|SARASOTA, Fla. (May 5, 2017) – USF Sarasota-Manatee’s Dr. Wilma Davidson is more than a wordsmith. The professional and technical communications instructor dishes out presentation and business writing advice to executives globally: Keep it simple. Get to the point. Be clear when writing emails, making a PowerPoint presentation or apprising board members.
Most recently, she dispensed her insights at a Brazilian company three hours northwest of Sao Paulo. For the better part of week in late March, she met with top-tier executives after board members raised concerns about their meandering, long-winded and hard-to-follow presentations. The board asked for Dr. Davidson’s help to sharpen the executives’ presentation skills.
“Part of the task was that they needed to stay on topic and oftentimes would go off-topic,” she said.
Corralling the executives back to the point proved harder than it might seem, though. First, she needed to overcome a cultural obstacle summed up by one executive, who offered, “What do you expect? We’re Brazilian. We love to talk.”
Then she needed to get the team to understand that a data dump alone does not make a presentation.
The main problem, she explained, was one she’s encountered often at corporations from Shanghai to London, New York and Los Angeles, that the executives wanted to include everything, often talking to impress rather than conveying relevant and meaningful information to the directors.
Presenters hopped from one topic to the next, raising scores of issues but leaving board members in the dark about their main points and, more importantly, which issues needed the most attention.
To help them identify the relevant issues, Davidson started with a group of 10 senior-level executives then worked with the managers who provided data to the senior team.
After the workshops, she scheduled one-on-one sessions to cover individual public-speaking needs and provide guidance for upcoming board presentations.
“I counseled them to focus on what’s affecting the business, to narrow it down,” she said. “I asked them, ‘What are three issues affecting the business today that we need to do something about?’”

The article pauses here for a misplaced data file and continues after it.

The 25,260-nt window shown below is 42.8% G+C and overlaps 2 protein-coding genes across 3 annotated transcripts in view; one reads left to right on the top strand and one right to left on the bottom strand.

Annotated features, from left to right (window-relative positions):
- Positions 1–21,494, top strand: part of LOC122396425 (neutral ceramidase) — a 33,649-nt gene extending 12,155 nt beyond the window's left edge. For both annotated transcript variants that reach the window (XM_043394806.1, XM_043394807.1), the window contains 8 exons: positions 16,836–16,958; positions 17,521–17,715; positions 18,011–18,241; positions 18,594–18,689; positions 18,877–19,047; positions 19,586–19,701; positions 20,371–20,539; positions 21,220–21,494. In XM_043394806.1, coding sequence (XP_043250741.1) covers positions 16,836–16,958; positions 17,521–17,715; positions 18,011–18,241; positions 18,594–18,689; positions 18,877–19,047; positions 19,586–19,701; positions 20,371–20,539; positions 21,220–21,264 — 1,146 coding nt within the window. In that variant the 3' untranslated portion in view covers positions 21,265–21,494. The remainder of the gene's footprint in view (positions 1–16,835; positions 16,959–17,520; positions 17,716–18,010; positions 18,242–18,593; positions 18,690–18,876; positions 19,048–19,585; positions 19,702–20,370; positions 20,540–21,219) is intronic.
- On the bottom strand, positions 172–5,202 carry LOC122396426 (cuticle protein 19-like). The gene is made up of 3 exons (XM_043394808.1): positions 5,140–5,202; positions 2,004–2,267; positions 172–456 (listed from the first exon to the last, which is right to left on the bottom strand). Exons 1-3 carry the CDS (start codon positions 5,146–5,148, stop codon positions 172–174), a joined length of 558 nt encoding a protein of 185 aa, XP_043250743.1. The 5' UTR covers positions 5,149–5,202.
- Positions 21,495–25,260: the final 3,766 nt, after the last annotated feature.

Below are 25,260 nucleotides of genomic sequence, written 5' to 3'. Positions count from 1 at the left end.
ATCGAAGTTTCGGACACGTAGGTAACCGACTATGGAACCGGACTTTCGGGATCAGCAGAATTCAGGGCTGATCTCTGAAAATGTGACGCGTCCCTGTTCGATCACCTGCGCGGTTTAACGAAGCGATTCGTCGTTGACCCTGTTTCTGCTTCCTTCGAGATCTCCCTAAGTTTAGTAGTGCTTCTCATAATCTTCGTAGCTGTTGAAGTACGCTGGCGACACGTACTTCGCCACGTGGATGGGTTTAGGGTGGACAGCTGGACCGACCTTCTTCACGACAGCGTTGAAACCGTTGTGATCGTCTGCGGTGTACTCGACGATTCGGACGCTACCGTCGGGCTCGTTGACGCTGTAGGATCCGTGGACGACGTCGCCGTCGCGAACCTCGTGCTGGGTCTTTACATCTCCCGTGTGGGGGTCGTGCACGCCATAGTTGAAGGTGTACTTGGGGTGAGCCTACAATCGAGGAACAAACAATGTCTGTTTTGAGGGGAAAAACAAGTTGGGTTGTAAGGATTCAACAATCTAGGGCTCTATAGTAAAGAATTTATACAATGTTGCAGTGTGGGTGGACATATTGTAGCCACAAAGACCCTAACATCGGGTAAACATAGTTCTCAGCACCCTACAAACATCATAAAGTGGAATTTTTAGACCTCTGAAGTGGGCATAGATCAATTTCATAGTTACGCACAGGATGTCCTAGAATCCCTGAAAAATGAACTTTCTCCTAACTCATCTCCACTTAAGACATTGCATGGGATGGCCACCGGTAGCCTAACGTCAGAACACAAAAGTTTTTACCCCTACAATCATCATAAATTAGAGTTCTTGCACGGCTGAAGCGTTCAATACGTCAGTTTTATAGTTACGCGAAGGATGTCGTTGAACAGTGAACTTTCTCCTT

She also advised that they make their slide presentations “less busy,” to stick to the point and not dwell too long on any one frame: “In the world of business you need to respect your audience’s time by limiting the number of slides you use and the amount of information on them.
“Most of what I did was to help them tell their story simply with the right analogies that the audience can understand and with recommendations on what to do and to fix what’s not working,” she said. “English is the language of business over the globe, and though these executives were fluent in it, sometimes they struggled with the idioms known and used in American corporations.”
Dr. Davidson travels to companies about a half-dozen times a year, with most of those trips within the United States. She says the corporate visits inform her academic classes and vice versa. Wherever she goes, however, she seems to encounter similar communication issues.
“I see it everywhere, professionals not being able to get to the point, to bottom-line their message, so in the end they’re giving a presentation about everything, which turns out to be a presentation about nothing,” she said.
“The real art of a presentation is to be able to make your point memorable.”
Academics from around the world to visit USFSM
USF Sarasota-Manatee is no stranger to conferences that draw visitors nationally, but two upcoming back-to-back conferences may set a record for global appeal, with academics and graduate students from two dozen countries expected.
The first event, the Global Conference on Education and Research (GLOCER), scheduled May 22-25, will focus on teaching methods and research. The second, the Graduate Student Research Conference in Business and Economics, May 25-26, is concerned with business practices and economic theory.